A wise perspective for anyone pursuing big accomplishments. Thanks Liza!


    • Liza
      Posted on

      Liza Liza

      Reply Author

      Thanks for the kind words, Ellen. 🙂


  • Catherine
    Posted on

    Catherine Catherine

    Reply Author

    Lots of wisdom! Thank you!


    • Liza
      Posted on

      Liza Liza

      Reply Author

      Thanks, Catherine. Taking a picture of that comment to show my kids in a few years.


  • Heather
    Posted on

    Heather Heather

    Reply Author

    Liza, your insight into the “why” for any runner, especially those tackling “Harvard Med” equivalent races, is so inspiring and positive. You are such a strong runner and woman because you keep the “why” a priority in your running and coaching! great read, thank you!


    • Liza
      Posted on

      Liza Liza

      Reply Author

      But now that you’ve found the blog, Heather, you’ll quickly find out what a mess I am. 😉


  • Lauren
    Posted on

    Lauren Lauren

    Reply Author

    So much awesome in this post, Liza. You’ve put into words exactly what I needed to read today. Thank you!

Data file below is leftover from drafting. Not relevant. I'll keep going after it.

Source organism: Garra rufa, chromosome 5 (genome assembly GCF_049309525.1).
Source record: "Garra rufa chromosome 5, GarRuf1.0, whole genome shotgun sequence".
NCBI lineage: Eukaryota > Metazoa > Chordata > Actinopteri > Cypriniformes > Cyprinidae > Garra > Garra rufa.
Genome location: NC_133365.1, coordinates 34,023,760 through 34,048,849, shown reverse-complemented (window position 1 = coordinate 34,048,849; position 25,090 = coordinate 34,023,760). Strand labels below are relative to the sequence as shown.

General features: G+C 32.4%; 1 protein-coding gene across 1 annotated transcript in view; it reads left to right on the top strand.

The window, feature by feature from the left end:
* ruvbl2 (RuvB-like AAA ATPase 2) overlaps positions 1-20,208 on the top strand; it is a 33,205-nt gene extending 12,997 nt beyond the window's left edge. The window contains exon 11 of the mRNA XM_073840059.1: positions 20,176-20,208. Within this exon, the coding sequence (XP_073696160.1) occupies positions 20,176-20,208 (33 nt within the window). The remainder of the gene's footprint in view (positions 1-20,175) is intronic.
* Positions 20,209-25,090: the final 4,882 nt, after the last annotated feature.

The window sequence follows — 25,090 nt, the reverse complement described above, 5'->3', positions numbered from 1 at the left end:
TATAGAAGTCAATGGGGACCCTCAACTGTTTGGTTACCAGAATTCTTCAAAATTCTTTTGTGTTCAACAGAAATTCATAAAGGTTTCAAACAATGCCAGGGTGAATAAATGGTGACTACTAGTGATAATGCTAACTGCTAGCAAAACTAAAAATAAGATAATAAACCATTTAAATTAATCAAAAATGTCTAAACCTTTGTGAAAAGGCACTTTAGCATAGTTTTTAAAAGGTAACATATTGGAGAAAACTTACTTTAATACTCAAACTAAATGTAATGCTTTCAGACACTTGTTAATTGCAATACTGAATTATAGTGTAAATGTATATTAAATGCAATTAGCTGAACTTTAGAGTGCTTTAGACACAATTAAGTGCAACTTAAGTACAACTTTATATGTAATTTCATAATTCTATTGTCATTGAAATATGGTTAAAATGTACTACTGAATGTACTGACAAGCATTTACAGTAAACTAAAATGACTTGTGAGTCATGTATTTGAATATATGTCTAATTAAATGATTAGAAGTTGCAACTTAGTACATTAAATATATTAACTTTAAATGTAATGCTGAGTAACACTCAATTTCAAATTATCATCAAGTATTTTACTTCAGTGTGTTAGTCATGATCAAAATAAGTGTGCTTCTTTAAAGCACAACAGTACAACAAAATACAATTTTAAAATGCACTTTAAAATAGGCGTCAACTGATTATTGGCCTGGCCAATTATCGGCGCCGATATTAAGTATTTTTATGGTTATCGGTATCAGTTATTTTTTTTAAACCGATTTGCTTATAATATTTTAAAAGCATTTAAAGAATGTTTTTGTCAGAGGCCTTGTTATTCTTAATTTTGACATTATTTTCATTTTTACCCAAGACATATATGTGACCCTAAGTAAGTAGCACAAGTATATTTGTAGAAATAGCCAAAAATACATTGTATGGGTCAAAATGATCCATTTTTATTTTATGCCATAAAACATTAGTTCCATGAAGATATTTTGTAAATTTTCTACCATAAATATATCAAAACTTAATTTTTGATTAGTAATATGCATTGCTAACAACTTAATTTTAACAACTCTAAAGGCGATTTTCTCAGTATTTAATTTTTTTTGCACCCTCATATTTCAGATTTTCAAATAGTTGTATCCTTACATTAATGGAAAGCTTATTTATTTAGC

• Liza
      Posted on

      Liza Liza

      Reply Author

      Thanks, Lauren! 🙂


  • Erin
    Posted on

    Erin Erin

    Reply Author

    So much gold in this post!! I got goosebumps. ???? I especially love the bit about potential. Well done Liza!!??


    • Erin
      Posted on

      Erin Erin

      Reply Author

      Those were smileys and hearts on my end, not question marks btw!! Lol


    • Liza
      Posted on

      Liza Liza

      Reply Author

      Thanks so very much, Erin!


  • John Stasulli
    Posted on

    John Stasulli John Stasulli

    Reply Author

    So much awesomeness in this post and relevant and meaningful to so many people!

    Was great seeing you at Bandera! See you at Rocky!


    • Liza
      Posted on